Now it’s not just male politicians being accused of misogyny, it’s women too

There seems to be a new fad in town: a new take on an old subject that gets both political and social commentators twisted right up.  It’s the subject of misogyny.

“Nothing new there” I suppose most people will say as it’s been a hearty subject of debate for many years.  The problem is that now it’s not just the male politicians being accused, it’s the women.

Northern Ireland is a classic example, for years right wing traditionalists have been overtly misogynistic and in some cases, but certainly not all, were called out for a brief moment in commentary time.

This resulted in them changing nothing about their behaviour and getting on with their lives and sexist opinions as if nothing happened.

However, over the last year, there has been a change in the global political landscape with more women than ever ascending to some of the most powerful positions in politics.  Whilst Hillary Clinton may not have won the presidency she certainly did make a big impression politically.

Even Michelle Obama stepped further forward politically than some of her first lady predecessors.

David Cameron was replaced by Theresa May and Peter Robinson by Arlene Foster, Martin McGuinness by Michelle O’Neill and Naomi Long returned to politics in a leadership role.

As a result of this shift in the political landscape, there’s been an interesting but alarming change in how our social and political commentators have reacted, and I remember when this situation first piqued my interest.

I was sitting in a Belfast newsroom and a group of well-respected male journalists were commenting on how the then newly co-opted MLA Emma Pengelly had been referred to in a Belfast Telegraph feature.

What was interesting was that they were exclaiming about how people would react if they produced a feature about a female politician in this way.

In the feature, a standfirst by the female journalist claimed Pengelly was “injecting glamour into policies”.  In one line Pengelly had been reduced to a figure of glamour.

Subconsciously this would have people insinuating that if she was busy “injecting glamour” into the policies that she might not actually be doing any real political work.

I decided that maybe I was over-reacting and read on.

The article went on to describe her as a “willowy newcomer”.  Could there have been a weaker term used to describe her slender figure?

And surely a woman who had progressed through the ranks of law and politics to earn a whopping £90k a year was as far away from a newcomer as someone could be.

By the fourth paragraph, the article was labouring her interest in fashion and fiction before reminding the readers she was a politician.

What’s worse for me is that same article didn’t end on a strong note about Pengelly’s political aspirations or her very strongly held DUP beliefs, no, it ended on the young woman feeling the need to justify her wages, talking about her expensive fashion tastes, watching boxsets with her husband and her admiration of Peter Robinson.

Was there misogyny at work and if so who was the misogynist?

Fast forward to Arlene Foster probably being the only person brave enough to attempt to put the DUP back together after Peter Robinson’s scandal-plagued term in office.

Once again it wasn’t her legacy as a lawyer or her political career that was in the spotlight – people became obsessed with her image.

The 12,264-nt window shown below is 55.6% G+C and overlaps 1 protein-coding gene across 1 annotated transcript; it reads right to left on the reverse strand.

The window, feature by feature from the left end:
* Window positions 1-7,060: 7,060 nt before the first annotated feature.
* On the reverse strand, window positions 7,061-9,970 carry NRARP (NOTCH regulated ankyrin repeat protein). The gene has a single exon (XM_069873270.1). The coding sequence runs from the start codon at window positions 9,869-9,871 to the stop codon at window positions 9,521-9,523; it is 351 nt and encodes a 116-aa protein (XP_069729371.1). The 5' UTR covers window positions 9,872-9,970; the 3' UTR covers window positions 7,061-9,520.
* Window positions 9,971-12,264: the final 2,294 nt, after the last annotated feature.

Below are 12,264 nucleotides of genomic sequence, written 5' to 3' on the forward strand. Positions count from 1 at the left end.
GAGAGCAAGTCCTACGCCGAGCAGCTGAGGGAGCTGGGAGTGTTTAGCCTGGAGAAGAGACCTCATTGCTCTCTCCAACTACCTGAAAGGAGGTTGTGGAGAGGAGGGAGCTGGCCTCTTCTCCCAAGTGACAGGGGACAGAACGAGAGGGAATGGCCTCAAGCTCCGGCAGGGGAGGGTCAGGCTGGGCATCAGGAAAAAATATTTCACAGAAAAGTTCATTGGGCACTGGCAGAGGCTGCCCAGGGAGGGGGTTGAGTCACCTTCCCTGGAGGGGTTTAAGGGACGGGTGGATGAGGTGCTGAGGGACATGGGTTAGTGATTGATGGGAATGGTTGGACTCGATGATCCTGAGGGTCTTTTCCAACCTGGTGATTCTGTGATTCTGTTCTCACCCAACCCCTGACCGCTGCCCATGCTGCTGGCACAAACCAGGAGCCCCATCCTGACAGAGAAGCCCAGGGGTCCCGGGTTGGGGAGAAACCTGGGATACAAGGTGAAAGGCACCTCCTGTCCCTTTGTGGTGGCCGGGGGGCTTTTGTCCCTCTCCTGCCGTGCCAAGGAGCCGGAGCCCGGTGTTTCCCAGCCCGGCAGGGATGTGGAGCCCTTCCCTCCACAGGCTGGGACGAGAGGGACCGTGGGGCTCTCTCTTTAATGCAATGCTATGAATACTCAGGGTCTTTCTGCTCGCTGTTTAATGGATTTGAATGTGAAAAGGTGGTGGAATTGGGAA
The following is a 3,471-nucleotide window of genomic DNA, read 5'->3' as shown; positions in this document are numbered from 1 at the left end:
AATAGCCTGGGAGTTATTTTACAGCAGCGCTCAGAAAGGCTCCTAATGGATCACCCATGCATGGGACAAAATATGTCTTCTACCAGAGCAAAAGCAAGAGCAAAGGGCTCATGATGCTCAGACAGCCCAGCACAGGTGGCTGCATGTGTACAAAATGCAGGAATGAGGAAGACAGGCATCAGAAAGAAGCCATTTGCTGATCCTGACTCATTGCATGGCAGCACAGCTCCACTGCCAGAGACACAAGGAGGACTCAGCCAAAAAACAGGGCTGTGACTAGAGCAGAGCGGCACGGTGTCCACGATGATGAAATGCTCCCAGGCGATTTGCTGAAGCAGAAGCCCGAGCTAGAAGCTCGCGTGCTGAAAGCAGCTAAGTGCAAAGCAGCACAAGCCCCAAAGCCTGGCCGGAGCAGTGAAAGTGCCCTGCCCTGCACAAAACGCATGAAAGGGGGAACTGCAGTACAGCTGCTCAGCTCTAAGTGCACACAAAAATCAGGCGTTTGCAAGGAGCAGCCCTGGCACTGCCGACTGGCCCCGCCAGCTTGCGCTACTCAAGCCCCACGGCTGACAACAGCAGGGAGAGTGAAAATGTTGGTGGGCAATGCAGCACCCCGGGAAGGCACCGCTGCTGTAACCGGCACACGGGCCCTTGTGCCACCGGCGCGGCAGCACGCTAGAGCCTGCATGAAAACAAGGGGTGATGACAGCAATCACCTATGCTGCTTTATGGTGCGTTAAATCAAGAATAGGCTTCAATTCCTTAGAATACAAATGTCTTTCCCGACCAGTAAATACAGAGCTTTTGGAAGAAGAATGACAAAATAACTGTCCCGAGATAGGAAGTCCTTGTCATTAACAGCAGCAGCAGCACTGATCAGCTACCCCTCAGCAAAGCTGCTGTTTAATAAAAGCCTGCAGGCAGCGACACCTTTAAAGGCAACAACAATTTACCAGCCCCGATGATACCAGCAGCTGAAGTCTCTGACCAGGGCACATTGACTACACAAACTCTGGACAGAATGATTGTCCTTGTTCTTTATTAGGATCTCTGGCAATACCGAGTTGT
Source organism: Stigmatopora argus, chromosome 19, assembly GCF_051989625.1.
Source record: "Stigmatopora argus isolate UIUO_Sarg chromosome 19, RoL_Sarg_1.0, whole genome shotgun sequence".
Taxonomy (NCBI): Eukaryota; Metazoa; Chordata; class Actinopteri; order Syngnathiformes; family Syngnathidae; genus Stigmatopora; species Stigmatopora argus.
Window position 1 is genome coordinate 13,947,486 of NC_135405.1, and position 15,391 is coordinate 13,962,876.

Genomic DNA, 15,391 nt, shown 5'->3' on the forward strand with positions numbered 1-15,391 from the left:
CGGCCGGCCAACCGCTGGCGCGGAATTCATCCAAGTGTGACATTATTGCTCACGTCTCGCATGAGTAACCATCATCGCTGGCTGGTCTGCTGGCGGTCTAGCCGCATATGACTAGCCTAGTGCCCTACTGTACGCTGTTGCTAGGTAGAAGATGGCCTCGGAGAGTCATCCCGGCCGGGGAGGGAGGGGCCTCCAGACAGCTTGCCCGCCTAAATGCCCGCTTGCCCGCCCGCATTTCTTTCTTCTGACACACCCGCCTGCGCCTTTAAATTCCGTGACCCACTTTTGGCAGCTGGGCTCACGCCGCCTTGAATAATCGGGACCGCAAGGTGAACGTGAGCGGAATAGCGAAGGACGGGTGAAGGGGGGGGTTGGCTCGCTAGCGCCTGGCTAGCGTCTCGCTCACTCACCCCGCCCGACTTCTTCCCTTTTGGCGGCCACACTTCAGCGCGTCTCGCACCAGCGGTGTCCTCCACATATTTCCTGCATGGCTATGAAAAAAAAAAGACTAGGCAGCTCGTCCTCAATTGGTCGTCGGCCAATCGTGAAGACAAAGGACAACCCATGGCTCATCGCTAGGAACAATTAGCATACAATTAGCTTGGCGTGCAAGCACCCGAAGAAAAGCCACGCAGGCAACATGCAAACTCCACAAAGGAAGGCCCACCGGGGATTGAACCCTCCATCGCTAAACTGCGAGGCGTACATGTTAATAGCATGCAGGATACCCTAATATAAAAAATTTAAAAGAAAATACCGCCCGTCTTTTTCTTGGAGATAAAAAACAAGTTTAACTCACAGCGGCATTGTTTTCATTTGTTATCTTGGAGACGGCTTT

Alliance’s Naomi Long has certainly dealt with the same type of thing given the press’ interest in her changing figure over the years.  Let’s not forget Twitter calling her the “Ginger Ninja” and the BBC repeating it.

Let me take a side-step from local politics just a moment.

Cast your mind back to January of this year when Theresa May was invited to meet Donald Trump.  There was uproar, how dare this sexist pig hold her hand.

I couldn’t believe what I was reading – mostly from feminist commentators.  Here was a strong female political leader meeting with the new president of America and all we could talk about was body language?

At the time I was involved in a group discussion on Facebook and I was truly alarmed at how many well-respected women were claiming the whole thing was a disgrace.

I watched the video, the scene in which Donald Trump takes Theresa May’s hand.  I also watched other interactions between them including a 17 minute press conference.  I had no love of either of them or their political policies but I still felt the need to defend.

Theresa May was not being dominated Trump on that visit, quite frankly it was the opposite. She kicked his political backside and he ended up in defence. I noted that Donald Trump was a man of a certain age and has – whether I was happy to admit this or not – some “gentlemanly” habits.

She kicked his political backside and he ended up in defence. I noted that Donald Trump was a man of a certain age and has – whether I was happy to admit this or not – some “gentlemanly” habits.

At the point at which he takes her hand in the film they are about to step downwards in a slope, you see Trump shortening his steps and you can see by the border on the wall that’s it’s a short slope.

He takes her hand at the point HE feels uneasy and taps it to signify the point of letting go. The hand holding lasts THREE SECONDS.  It was clear it was an automatic action and not a bold statement of power.

May was confident, steadfast, eloquent and came across highly educated in the issues she was talking about, she came across as knowing exactly what the issues she wanted to address were and gave an indication that she wasn’t just knowledgeable on the basis of the speech content but the ideology behind it.